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The new Dodgers owners didn’t waste any time trying to make good on their $2 billion investment. They are currently looking at a $210 million payroll to start the season with plenty more tied up for the foreseeable future. With plenty of new faces joining a team that already saw plenty of new faces mid-season, let’s take a look at what the Dodgers will put out there after nearly doubling their 2012 opening day payroll.
2012 Team Rankings:
Runs: 26th Overall
Batting Average: 16th Overall
ERA: 3rd Overall
WHIP: 8th Overall
In his first full season, Ellis looked very solid behind the plate and batted .270 with 13 homers and 52 RBI. He won’t blow anyone away but he’s better than all the other catchers the Dodgers have used since Russell Martin. Federowicz is expected to serve as the back up despite only batting three times last September. He did put up a .294, 76 RBI season in 115 games in Triple-A last season.
Although he didn’t have the same power as we had seen in previous years, Gonzalez still batted .299 with 108 RBI last season. He only hit three homers in 36 games for the Dodgers after being traded in August but hopefully a winter to recover from a messy Red Sox season and a move back to the NL East can help him get his stroke back. While playing in San Diego, he averaged 32 home runs per year in impossible-to-hit-in Petco Field. Meanwhile, Van Slyke only played a month last season but batted .327 with 18 homers and 67 RBI in 95 Triple-A games.
The Dodgers have not one but two second basemen over 32-years-old on the decline of their careers. In 2012, Ellis batted .258 with 62 runs while Schumaker batted .276 with 37 runs. That’s about right for them and I wouldn’t expect much more this season.
His glove won’t blow you away (although it’s still probably better than the mess that is Dee Gordon’s defense) but Hanley is as good an offensive shortstop as you will find. His .257 average isn’t what it once was but with 24 homers, 92 RBI, 79 runs and 21 steals you will be hard-pressed to find a better hitting middle-infielder. Gordon is a bust, but a bust with great legs and will get plenty of pinch running and steal opportunities.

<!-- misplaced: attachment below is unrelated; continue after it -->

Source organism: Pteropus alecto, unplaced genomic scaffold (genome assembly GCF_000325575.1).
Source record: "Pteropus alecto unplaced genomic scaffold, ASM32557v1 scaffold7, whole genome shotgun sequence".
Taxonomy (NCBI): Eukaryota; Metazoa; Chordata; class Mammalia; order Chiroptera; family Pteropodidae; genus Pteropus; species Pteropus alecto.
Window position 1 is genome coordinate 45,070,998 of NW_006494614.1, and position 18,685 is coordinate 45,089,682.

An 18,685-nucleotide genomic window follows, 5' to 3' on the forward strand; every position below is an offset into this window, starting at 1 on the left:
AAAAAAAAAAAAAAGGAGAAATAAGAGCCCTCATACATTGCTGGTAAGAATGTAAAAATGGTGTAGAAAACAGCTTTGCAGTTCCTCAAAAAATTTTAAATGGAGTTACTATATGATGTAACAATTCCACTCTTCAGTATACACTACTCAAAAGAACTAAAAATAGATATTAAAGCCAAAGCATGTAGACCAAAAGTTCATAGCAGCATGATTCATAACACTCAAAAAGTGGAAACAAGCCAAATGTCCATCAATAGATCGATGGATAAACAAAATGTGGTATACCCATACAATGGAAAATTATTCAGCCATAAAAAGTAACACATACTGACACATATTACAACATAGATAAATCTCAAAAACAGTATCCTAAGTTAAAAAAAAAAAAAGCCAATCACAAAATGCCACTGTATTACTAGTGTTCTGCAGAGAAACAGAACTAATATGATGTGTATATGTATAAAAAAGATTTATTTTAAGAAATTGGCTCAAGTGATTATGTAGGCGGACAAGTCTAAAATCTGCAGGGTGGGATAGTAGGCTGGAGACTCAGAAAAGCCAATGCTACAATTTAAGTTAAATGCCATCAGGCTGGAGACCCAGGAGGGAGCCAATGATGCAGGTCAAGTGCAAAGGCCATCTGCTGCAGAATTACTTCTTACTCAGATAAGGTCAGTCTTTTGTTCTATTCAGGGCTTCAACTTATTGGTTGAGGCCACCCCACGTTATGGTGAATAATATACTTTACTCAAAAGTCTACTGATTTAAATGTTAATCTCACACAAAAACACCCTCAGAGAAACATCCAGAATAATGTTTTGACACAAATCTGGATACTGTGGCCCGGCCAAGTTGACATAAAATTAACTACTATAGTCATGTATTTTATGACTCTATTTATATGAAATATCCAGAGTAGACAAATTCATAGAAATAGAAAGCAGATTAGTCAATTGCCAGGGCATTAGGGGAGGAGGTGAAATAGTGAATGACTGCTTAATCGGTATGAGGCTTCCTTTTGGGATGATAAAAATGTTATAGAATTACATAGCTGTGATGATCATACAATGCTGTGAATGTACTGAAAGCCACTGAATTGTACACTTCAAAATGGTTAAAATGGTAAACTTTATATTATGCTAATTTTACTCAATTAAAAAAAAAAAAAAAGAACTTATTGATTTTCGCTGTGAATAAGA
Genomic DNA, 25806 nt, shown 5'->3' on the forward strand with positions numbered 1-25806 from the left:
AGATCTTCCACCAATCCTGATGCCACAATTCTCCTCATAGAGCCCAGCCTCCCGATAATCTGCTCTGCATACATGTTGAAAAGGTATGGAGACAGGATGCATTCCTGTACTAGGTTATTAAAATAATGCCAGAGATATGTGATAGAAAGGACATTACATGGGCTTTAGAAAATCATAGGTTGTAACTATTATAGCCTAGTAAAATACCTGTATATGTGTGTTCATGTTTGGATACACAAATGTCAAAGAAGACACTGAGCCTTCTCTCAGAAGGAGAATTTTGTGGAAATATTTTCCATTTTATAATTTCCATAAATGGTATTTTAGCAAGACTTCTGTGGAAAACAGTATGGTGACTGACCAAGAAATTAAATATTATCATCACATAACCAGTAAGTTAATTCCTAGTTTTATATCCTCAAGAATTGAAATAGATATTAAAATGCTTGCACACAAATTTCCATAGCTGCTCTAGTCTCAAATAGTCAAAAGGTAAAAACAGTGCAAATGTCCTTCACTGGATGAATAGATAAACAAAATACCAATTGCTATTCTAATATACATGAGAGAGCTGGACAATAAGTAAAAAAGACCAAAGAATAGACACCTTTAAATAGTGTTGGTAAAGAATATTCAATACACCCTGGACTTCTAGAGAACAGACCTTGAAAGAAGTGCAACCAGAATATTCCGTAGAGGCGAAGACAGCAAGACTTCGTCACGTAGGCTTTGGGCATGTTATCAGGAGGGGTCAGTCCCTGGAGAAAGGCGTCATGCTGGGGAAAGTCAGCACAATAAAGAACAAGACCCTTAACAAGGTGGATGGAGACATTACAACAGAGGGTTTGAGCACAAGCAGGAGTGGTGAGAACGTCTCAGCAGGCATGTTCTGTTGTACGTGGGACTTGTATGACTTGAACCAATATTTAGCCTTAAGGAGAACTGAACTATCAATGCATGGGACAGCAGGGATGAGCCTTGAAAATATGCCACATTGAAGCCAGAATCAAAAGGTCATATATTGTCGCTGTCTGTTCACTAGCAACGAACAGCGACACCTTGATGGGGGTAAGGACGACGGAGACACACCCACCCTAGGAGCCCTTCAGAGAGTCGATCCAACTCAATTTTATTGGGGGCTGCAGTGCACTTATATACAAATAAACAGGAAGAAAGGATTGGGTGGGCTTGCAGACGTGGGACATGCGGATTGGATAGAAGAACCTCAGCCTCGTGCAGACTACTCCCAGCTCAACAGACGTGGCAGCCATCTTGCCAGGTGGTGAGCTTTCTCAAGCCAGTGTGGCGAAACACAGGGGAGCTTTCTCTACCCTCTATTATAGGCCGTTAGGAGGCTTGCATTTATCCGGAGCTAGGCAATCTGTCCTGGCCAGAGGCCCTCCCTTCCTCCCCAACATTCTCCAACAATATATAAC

Cruz has the potential to be better than a C+ infielder, but it’s hard to gauge with just 78 games last season. He did bat .297 with 20 doubles and 40 RBI in those 78 games—so that has to make you optimistic for a full season. Uribe couldn’t have been worse if he had tried last season, I don’t expect much from him in 2013.
If Matt Kemp stays healthy, there is no reason he won’t make another MVP run. With plenty of lineup protection, Kemp is as good as any player in the bigs.
There has been a lot of talk about the Dodgers moving Ethier and his salary, but they’ll be fine if they keep him. The 30-year-old outfielder stayed healthy all season and batted a very solid .284 with 20 HR, 89 RBI, and 79 R.
With just 31 games last year for the Sox (and a miserable season in his first year in Boston) it’s hard to predict what Crawford will do or if he will even manage to stay on the field. The Dodgers expect him to be ready for opening day, I expect him to get back to a near .300 hitter with okay pop and good legs if he stays healthy.
No, you didn’t miscount. That’s eight starting pitchers the Dodgers are bringing to spring training and they’re owed a combined $78 million in 2013. And that’s the low-end of Greinke’s, Kershaw’s, and Ryu’s contracts.
We know Kershaw will be there and with a 2.53 ERA, 229 K, 1.02 WHIP season in 2012, there is no doubt he will once again be one of the league’s best.
We know Greinke will be there after inking a six-year, $147 million deal. He went 15-5 with a 3.48 ERA, 200 K, and 1.19 WHIP. I’d expect about the same this season regardless of whether a three-and-a-half ERA pitcher is worth as much as a mid-sized corporation.
We know Beckett will be there and despite a rough go of it in Boston, Beckett looked good down the stretch going 2-3 with a 2.93 ERA, 1.33 WHIP and 38 K in seven games for the Dodgers. I’d expect something in the neighborhood of 12-13 wins, 4.00 ERA, 170 K if he stays healthy.
We know Ryu will be there, mostly because Scott Boras made sure his contract prohibited the Dodgers from sending him down to the minors. This one could go either way but I am never optimistic when it comes to Asian pitchers not named Hiroki Kuroda.
That leaves Billingsley (10-9, 3.55 ERA, 1.29 WHIP), Capuano (12-12, 3.72 ERA, 1.22 WHIP), Lilly (5-1, 3.14 ERA, 1.13 WHIP), and Harang (10-10, 3.61 ERA, 1.40 WHIP) for the final spot. That can only be called an embarrassment of riches. My guess would be Billingsley for the last spot but with his and Lilly’s injury issues it can just as easily go to Capuano.
They probably aren’t as good as the Giants’ bullpen but they are definitely close. Jansen looked fantastic with 25 saves, a 2.35 ERA, 0.85 WHIP, and 99 K in his first year as closer. The ERAs around the pen weren’t any worse – Elbert: 2.20, Belisario: 2.54, Guerra: 2.60, Fife: 2.70, League: 3.13. It’s a great mix of veterans and young guys that should complement the great starting rotation perfectly.
Team Grade: A-
Fearless Prediction: 98-64, 1st Place NL West
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